He added: "In the meantime, my office will continue to focus on the fair and just prosecution of criminal matters. We cannot expect the community to trust law enforcement if we hold ourselves to a lower standard.”
The response came two days after Schmidt announced that his office was charging Budworth for "an excessive and unlawful use of force on August 18, 2020 during a political protest."
He thanked the city's police for showing up "night after night in response to civil demonstrations that have at times turned violent."
He then explained police officers have to be held accountable if they go too far.
"But when that line is crossed, and a police officer’s use of force is excessive and lacks a justification under the law, the integrity of our criminal justice system requires that we, as prosecutors, act as a mechanism for accountability," the prosecutor said.
"In this case, we allege that no legal justification existed for Officer Budworth’s deployment of force, and that the deployment of force was legally excessive under the circumstances."
Jacobs was awarded $50,000 settlement after the incident by the city of Portland.
The woman was reportedly wearing press credentials when she was confronted by Officer Budworth.
"Teri Jacobs, was brutally beaten in the head, neck, back, and face with a baton by Corey Budworth at a protest. Officers nearby did not intervene to stop him," Juan Chavez, her attorney stated on Tuesday, according to Fox News.
"One indictment, while undoubtedly significant and a wakeup call to Portland Police officers, will not fix problems with policing in our city."
Deputy Police Chief Chris Davis confirmed the resignations of the RRT, which he said is a volunteer assignment and ensured that they still remain on the force as policemen,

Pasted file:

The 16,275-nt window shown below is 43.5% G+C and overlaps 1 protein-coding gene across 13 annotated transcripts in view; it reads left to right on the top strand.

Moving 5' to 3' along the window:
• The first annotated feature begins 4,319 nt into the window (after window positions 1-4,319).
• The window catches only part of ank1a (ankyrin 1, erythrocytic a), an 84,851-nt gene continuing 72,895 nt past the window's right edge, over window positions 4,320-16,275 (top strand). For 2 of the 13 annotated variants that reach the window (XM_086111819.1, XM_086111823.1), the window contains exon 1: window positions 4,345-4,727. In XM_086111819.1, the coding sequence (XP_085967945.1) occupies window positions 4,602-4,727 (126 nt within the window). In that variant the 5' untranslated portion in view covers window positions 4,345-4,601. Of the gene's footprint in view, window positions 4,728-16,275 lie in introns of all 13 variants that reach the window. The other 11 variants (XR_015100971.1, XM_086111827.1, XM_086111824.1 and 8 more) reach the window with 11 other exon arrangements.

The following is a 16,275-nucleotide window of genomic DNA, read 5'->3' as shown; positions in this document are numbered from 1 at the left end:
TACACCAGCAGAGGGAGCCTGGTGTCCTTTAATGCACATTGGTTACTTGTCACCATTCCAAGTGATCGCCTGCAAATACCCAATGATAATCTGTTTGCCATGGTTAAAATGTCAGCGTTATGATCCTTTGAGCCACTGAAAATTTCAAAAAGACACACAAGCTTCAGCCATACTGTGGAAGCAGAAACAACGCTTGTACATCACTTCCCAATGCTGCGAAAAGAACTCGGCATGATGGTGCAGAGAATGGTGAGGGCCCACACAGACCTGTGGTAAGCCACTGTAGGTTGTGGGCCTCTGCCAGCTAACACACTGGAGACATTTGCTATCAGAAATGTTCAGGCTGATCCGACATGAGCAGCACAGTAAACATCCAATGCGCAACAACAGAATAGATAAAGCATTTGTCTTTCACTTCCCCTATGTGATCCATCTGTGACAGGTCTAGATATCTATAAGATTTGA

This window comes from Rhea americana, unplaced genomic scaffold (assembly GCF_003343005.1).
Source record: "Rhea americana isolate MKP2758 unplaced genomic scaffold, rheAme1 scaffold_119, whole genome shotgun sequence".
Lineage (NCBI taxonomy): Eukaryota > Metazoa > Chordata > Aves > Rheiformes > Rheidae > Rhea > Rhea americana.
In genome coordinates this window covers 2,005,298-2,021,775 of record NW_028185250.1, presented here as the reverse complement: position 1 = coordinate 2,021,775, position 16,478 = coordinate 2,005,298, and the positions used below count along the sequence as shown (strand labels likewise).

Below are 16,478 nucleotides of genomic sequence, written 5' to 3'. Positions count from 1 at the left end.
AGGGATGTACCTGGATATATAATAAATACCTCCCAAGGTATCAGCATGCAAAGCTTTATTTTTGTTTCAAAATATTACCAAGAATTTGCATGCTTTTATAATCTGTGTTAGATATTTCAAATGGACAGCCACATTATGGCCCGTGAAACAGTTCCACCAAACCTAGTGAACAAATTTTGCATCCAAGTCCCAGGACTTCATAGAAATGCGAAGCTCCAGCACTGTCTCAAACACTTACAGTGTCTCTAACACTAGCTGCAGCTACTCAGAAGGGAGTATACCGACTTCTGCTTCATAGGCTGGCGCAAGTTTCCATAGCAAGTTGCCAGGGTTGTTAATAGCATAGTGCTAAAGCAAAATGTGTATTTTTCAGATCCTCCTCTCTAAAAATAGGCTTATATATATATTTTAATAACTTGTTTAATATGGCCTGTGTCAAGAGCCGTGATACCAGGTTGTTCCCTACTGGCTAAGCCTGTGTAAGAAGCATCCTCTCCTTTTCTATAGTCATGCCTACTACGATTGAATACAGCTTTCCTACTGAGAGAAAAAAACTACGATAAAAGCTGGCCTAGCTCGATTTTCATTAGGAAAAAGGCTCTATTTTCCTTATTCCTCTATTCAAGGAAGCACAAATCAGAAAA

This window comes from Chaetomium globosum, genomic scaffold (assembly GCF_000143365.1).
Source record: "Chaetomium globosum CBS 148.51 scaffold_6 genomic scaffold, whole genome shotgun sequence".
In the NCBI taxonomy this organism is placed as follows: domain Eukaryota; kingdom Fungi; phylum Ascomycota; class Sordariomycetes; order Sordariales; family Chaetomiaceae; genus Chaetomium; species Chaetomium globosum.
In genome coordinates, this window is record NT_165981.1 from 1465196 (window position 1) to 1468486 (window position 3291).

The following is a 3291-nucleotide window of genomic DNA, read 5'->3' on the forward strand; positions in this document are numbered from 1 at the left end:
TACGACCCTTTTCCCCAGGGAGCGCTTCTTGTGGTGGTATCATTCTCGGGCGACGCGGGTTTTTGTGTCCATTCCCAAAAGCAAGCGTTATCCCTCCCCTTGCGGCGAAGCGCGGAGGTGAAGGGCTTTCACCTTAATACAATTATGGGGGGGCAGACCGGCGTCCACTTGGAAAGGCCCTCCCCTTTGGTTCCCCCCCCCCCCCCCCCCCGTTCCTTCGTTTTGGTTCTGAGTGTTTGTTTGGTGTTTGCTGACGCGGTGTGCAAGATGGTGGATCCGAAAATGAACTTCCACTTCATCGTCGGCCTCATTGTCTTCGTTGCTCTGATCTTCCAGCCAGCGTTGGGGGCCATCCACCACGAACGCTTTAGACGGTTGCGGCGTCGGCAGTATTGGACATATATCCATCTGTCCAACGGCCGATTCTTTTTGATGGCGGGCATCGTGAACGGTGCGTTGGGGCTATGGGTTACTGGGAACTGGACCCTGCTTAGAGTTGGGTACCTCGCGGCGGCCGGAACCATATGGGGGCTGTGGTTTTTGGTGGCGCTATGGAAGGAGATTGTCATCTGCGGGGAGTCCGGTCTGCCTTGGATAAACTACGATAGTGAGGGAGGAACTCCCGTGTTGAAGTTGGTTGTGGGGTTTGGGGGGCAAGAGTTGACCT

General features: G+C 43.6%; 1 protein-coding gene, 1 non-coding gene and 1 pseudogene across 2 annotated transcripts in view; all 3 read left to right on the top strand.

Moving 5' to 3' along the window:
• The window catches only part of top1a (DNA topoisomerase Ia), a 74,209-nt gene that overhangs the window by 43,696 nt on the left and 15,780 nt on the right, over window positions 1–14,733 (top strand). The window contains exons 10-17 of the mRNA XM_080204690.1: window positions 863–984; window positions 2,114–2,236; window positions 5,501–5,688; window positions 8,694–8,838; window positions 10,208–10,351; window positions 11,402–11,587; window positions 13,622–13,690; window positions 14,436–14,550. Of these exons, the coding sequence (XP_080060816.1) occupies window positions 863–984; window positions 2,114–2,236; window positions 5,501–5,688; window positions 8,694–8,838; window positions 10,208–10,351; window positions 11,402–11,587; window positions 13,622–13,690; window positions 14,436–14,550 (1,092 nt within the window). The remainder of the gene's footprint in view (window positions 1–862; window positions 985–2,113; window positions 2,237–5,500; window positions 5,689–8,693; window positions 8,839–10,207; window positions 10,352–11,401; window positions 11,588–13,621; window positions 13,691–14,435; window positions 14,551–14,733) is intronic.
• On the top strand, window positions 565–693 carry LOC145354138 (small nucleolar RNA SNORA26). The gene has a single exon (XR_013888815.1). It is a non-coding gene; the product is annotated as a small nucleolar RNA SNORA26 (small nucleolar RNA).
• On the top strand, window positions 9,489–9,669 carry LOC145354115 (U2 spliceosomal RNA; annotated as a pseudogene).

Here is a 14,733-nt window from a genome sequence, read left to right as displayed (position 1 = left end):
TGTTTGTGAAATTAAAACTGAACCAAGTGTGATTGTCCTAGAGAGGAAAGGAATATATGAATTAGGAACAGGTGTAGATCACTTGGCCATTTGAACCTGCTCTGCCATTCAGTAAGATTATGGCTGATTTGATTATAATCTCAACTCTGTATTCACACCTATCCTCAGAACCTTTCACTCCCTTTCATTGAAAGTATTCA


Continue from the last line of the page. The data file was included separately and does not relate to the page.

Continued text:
“Have I ever seen anything like this in my career? No, I don’t think any of us have,” said Deputy Chief Chris Davis told reporters during a Zoom press conference, according to the Oregonian.
He then made a public plea to give context to the crisis he and his department have endured ever since the city had become a mass protest tinderbox for over a year since the Covid-19 pandemic arrived and following George Floyd’s murder.
“Our entire organization, and not even just our sworn staff, but also our professional staff in the last 14 months, has been put through something, none of us have ever seen in our careers, at a level and an intensity that I don’t think any other city in the United States has experienced,” Davis said
“I want just acknowledge how challenging these times have been, how challenging they have been for really the last couple years…And the tremendous amount of stress that has been placed on our organization; especially the members of RRT.”
He then assured that despite the mass resignations by the unit that ensures public order, large-scale searches and disaster response, safety wouldn’t be compromised.
“This does not mean that there will be no response in public order situations,” he said. “We'll use the resources that we have.”
He said he’s been meeting with other law enforcement agencies discussing potentially partnering with them “to make sure we have a plan in place to protect the community no matter what happens.”